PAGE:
- UNHCR Operational Update for the South Sudan Emergency (11th - 17th November 2014)
- Govt/WFP/UNHCR: Joint Assessment Mission, October 2014
- GIEWS Country Brief, 11 Nov 2014
Appeals & Funding
By DICTA ASIIMWE, TEA Special Correspondent
An uncoordinated response to HIV/Aids and lack of sustained care are the reasons the prevalence rates remain high among fishing communities in Uganda.
By BAMUTURAKI MUSINGUZI
The centre will be a 24-hour, 7-days a week central facility for early warning, disaster and climate modelling and forecasting, emergency response and recovery co-ordination, and disaster information.
The centre is equipped with the latest digital communications technology. It also has a mobile command and control truck and rapid assessment and response vehicles.
By CHRISTABEL LIGAMI
By DICTA ASIIMWE
Posted Tuesday, September 23 2014 at 10:06
•East African crop scientists this year embarked on a five-year project to conserve indigenous plant genetic resources to improve food security across East Africa.
•Plant genetic resources are seeds and planting materials (traditional and modern varieties, crop and wild plant species) that can be used to develop crop varieties resistant to pests and diseases as well as tolerant to climate change.
By DICTA ASIIMWE
Following its failure to stop President Yoweri Museveni from assenting to a law that criminalises the intentional transmission of HIV, the Uganda Aids Commission (UAC) is advising its partners to ignore the legislature and instead adhere to the East African Community HIV/Aids Prevention and Management Act that the country has also ratified.
Vinand Nantulya, the board chair of UAC, said that the HIV/Aids Prevention and Control Act that parliament passed in May was flawed.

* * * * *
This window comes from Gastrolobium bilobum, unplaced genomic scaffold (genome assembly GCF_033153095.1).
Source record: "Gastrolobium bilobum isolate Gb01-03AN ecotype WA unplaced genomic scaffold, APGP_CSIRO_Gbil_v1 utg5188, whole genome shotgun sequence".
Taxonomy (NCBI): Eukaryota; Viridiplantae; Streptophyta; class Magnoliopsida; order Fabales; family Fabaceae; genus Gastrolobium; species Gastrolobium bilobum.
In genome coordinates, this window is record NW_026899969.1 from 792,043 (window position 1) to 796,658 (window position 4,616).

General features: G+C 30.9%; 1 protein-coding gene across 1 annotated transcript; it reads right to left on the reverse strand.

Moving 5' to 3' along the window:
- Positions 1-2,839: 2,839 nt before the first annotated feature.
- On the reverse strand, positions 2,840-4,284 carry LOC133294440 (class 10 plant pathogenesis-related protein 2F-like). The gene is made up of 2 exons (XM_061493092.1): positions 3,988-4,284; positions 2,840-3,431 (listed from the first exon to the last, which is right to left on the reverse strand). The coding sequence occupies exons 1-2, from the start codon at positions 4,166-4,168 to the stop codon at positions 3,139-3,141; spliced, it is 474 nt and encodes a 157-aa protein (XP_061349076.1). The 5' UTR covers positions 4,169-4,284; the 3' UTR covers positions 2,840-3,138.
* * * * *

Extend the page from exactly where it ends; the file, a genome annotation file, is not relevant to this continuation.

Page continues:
By ISAAC KHISA Special Correspondent
- Plant genetic resources are seeds and planting materials (traditional and modern varieties, crop and wild plant species) that can be used to develop crop varieties resistant to pests and diseases as well as tolerant to climate change.
East African crop scientists have embarked on a five-year project to conserve indigenous plant genetic resources to improve food security across East Africa.
Although most farmers in East Africa are ready to make efforts to boost production, the institutional set-up, governance as well as management of land and other resources create conditions that inherently make farming an inefficient enterprise.
To a large extent, agriculture is in the hands of small-scale farmers who use rudimentary tools of production and methods passed down across generations, resulting in low crop yields, despite their high commercial and export potential.
By HALIMA ABDALLAH Special Correspondent
Eighteen-year-old Nicolas Lokeri’s smile belies his dilemma: To abstain or not? For how long?
“Maybe after school,” he says.
Having sex is trickier: He has HIV/Aids but is hesitant to reveal his status, fearing stigma and discrimination.
Lokeri (not his real name) was born with HIV but only learnt about his status in 2009.
He is not alone. Seventeen-year-old Rita Arinaitwe (not her real name) is equally struggling.
By Fred Oluoch
Somali refugees began voluntarily going home recently after an agreement between the government of Kenya, Somalia and UNHCR. Fred Oluoch talked with the country representative Raouf Mazou about their resettlement in Somalia.
Do you think the tripartite agreement between the governments of Kenya and Somalia; and the UNHCR to repatriate Somali refugees was timely?
By DICTA ASIIMWE Special Correspondent
This policy is a deterrent to deliveries through the formal health care system which in turn affects the country’s effort to eliminate mother to child transmission of HIV/Aids. The policy makes it difficult for health workers to keep track of HIV positive mothers.